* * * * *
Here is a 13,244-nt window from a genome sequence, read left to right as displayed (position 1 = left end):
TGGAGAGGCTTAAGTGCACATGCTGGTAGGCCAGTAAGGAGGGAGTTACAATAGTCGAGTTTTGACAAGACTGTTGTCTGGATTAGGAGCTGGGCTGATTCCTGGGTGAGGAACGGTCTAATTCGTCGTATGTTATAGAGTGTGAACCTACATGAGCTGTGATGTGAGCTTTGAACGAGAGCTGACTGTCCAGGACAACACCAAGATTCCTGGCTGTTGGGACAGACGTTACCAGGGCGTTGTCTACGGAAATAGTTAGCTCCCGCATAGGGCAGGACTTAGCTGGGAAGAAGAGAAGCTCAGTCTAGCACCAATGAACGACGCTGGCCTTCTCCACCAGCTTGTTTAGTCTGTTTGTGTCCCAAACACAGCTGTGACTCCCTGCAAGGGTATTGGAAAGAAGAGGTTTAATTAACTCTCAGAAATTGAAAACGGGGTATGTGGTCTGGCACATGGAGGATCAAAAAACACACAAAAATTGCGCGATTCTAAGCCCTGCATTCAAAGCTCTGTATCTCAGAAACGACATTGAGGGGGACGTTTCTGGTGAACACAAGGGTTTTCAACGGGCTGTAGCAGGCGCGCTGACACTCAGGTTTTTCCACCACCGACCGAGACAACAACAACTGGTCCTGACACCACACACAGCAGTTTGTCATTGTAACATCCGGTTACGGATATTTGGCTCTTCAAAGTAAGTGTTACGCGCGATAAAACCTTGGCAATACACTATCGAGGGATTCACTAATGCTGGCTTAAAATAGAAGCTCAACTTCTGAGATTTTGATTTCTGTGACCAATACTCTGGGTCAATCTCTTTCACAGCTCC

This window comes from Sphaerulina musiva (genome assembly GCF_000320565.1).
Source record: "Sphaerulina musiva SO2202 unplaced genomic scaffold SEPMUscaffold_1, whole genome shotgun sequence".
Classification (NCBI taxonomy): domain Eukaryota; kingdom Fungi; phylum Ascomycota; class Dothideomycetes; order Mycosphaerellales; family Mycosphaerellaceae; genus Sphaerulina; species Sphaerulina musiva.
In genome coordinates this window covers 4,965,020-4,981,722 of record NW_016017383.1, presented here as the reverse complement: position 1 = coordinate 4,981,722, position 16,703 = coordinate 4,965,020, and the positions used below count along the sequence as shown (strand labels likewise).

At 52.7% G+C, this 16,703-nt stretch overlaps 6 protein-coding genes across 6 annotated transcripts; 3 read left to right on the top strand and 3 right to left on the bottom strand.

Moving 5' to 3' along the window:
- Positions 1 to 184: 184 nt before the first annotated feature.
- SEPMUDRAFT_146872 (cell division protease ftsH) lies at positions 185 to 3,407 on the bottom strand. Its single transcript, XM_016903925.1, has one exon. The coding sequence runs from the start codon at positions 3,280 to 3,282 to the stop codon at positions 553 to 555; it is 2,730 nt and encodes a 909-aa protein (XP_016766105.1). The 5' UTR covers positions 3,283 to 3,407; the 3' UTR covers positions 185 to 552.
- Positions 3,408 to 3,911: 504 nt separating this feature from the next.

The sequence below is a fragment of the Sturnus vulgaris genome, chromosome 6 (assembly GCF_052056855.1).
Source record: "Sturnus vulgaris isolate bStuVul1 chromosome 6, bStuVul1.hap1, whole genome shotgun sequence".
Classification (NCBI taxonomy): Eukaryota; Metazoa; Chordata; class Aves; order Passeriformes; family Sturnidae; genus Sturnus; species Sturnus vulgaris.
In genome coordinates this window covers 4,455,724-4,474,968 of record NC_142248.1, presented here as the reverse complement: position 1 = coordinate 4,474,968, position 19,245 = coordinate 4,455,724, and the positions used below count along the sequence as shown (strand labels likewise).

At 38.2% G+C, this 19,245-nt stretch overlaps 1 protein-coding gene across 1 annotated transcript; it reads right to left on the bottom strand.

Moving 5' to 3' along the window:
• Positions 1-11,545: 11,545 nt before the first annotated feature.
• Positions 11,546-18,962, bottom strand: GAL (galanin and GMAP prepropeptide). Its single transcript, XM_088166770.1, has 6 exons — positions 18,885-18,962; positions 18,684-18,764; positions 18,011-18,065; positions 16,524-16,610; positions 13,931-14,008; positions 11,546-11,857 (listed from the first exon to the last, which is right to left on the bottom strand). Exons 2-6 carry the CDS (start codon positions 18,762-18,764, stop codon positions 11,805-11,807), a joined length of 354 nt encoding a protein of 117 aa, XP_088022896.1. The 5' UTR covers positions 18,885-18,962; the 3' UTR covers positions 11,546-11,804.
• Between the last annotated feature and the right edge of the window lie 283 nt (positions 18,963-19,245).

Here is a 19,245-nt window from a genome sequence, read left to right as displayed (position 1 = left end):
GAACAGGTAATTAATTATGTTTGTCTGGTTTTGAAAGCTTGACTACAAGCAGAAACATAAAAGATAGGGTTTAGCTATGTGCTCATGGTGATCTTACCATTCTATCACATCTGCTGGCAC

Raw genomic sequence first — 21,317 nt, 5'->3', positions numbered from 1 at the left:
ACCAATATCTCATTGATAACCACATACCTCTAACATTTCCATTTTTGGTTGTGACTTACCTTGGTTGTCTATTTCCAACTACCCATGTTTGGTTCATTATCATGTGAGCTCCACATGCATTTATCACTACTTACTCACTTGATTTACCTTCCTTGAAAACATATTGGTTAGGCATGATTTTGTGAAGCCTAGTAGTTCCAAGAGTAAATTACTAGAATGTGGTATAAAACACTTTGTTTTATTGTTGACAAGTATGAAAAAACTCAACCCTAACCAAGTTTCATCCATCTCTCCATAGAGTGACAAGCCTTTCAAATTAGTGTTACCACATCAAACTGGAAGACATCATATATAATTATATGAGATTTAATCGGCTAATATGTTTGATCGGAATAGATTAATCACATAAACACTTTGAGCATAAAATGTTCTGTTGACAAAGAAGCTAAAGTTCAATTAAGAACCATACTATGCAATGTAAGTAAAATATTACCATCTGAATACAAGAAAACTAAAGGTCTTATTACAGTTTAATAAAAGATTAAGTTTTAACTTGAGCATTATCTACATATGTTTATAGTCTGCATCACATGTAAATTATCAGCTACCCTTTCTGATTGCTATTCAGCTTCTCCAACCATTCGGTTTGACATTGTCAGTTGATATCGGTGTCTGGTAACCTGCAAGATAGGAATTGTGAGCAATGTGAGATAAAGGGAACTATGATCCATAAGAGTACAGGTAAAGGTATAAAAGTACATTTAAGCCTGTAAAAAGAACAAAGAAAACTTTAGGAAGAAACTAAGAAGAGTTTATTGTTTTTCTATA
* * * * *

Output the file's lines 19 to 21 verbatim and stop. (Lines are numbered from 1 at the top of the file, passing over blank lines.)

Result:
• Positions 11,546-18,962, bottom strand: GAL (galanin and GMAP prepropeptide). Its single transcript, XM_088166770.1, has 6 exons — positions 18,885-18,962; positions 18,684-18,764; positions 18,011-18,065; positions 16,524-16,610; positions 13,931-14,008; positions 11,546-11,857 (listed from the first exon to the last, which is right to left on the bottom strand). Exons 2-6 carry the CDS (start codon positions 18,762-18,764, stop codon positions 11,805-11,807), a joined length of 354 nt encoding a protein of 117 aa, XP_088022896.1. The 5' UTR covers positions 18,885-18,962; the 3' UTR covers positions 11,546-11,804.
• Between the last annotated feature and the right edge of the window lie 283 nt (positions 18,963-19,245).

Here is a 19,245-nt window from a genome sequence, read left to right as displayed (position 1 = left end):